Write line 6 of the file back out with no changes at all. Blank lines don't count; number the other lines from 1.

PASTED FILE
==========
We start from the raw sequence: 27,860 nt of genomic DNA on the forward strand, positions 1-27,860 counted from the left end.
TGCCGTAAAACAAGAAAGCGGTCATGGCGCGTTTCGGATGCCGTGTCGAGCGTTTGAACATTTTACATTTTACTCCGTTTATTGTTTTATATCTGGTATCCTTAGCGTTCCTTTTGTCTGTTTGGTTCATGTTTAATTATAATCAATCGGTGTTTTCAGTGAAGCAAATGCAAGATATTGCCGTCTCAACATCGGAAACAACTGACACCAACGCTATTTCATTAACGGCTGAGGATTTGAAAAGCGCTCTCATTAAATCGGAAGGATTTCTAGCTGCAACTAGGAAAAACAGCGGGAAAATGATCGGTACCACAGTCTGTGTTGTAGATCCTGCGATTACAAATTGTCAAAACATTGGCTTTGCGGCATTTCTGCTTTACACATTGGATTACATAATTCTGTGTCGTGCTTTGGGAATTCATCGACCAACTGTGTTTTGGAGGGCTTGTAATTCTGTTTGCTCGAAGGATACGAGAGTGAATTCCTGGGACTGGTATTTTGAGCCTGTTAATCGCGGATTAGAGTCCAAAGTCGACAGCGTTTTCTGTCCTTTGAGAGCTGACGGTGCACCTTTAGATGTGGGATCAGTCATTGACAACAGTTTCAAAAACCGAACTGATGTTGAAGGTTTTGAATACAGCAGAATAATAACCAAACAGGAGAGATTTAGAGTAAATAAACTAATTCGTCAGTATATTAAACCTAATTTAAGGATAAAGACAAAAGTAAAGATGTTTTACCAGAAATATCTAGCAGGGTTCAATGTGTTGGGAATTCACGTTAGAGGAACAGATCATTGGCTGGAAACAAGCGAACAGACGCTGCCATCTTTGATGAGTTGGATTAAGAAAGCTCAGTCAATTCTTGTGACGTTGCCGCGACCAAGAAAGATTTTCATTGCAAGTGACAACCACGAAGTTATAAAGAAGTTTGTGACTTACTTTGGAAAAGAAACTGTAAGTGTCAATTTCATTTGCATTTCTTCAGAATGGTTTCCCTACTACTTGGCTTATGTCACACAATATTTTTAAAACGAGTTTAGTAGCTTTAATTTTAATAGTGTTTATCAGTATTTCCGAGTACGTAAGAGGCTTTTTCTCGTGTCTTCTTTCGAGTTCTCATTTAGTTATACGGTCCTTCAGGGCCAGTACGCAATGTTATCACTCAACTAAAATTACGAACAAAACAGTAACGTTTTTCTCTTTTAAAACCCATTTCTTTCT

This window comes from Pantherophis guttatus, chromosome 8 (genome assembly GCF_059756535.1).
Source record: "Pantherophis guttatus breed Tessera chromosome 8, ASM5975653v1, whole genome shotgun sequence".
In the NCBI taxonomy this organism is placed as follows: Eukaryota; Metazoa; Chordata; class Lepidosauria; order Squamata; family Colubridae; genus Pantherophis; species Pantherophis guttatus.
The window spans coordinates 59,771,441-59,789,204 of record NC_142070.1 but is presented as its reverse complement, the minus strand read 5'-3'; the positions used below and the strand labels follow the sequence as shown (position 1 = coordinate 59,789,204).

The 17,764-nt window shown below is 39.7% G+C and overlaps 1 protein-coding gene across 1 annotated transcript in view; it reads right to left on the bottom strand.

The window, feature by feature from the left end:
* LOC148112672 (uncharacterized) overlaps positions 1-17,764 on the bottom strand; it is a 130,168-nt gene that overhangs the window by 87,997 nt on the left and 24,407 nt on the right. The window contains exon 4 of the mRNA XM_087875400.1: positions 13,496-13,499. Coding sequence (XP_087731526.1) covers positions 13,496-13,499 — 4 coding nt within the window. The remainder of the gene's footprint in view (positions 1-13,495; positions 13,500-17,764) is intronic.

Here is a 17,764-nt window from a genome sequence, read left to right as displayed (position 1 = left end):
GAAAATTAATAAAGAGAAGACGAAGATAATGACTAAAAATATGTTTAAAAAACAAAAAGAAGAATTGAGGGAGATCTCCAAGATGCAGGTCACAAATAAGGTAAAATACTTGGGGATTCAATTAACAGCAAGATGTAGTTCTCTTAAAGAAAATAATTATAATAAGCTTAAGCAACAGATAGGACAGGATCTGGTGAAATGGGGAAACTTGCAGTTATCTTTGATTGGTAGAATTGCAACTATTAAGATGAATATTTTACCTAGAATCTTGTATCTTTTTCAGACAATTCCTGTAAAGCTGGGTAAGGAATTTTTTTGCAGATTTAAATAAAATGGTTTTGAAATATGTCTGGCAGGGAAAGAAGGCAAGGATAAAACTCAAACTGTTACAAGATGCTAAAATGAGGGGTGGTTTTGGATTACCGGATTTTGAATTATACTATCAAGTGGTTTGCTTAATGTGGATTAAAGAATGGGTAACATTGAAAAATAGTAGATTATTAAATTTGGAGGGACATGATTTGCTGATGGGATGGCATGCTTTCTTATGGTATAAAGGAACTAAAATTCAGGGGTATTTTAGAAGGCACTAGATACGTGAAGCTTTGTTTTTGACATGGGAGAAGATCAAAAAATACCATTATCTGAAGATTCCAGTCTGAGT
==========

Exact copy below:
The window spans coordinates 59,771,441-59,789,204 of record NC_142070.1 but is presented as its reverse complement, the minus strand read 5'-3'; the positions used below and the strand labels follow the sequence as shown (position 1 = coordinate 59,789,204).